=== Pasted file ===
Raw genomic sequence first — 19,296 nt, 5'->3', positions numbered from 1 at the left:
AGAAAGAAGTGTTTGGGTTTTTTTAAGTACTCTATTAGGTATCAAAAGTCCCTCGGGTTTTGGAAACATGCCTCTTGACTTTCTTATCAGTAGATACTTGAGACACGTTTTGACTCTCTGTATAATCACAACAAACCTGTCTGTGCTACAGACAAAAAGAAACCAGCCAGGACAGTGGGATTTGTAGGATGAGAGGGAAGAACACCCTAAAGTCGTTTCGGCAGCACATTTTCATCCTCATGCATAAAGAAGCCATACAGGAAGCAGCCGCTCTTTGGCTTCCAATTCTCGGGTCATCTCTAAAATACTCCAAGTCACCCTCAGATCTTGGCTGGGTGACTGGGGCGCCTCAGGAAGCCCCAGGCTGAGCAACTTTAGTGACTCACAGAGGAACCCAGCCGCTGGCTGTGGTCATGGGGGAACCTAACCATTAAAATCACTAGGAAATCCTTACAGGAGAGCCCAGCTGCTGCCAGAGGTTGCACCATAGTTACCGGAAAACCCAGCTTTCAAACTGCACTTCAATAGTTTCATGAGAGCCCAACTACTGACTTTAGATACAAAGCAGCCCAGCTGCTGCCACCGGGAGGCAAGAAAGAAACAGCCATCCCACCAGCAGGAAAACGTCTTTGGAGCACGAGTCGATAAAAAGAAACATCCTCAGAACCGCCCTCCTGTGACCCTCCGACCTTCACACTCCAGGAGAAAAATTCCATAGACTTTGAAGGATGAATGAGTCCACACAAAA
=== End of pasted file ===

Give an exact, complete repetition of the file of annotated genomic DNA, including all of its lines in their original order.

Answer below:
Raw genomic sequence first — 19,296 nt, 5'->3', positions numbered from 1 at the left:
AGAAAGAAGTGTTTGGGTTTTTTTAAGTACTCTATTAGGTATCAAAAGTCCCTCGGGTTTTGGAAACATGCCTCTTGACTTTCTTATCAGTAGATACTTGAGACACGTTTTGACTCTCTGTATAATCACAACAAACCTGTCTGTGCTACAGACAAAAAGAAACCAGCCAGGACAGTGGGATTTGTAGGATGAGAGGGAAGAACACCCTAAAGTCGTTTCGGCAGCACATTTTCATCCTCATGCATAAAGAAGCCATACAGGAAGCAGCCGCTCTTTGGCTTCCAATTCTCGGGTCATCTCTAAAATACTCCAAGTCACCCTCAGATCTTGGCTGGGTGACTGGGGCGCCTCAGGAAGCCCCAGGCTGAGCAACTTTAGTGACTCACAGAGGAACCCAGCCGCTGGCTGTGGTCATGGGGGAACCTAACCATTAAAATCACTAGGAAATCCTTACAGGAGAGCCCAGCTGCTGCCAGAGGTTGCACCATAGTTACCGGAAAACCCAGCTTTCAAACTGCACTTCAATAGTTTCATGAGAGCCCAACTACTGACTTTAGATACAAAGCAGCCCAGCTGCTGCCACCGGGAGGCAAGAAAGAAACAGCCATCCCACCAGCAGGAAAACGTCTTTGGAGCACGAGTCGATAAAAAGAAACATCCTCAGAACCGCCCTCCTGTGACCCTCCGACCTTCACACTCCAGGAGAAAAATTCCATAGACTTTGAAGGATGAATGAGTCCACACAAAA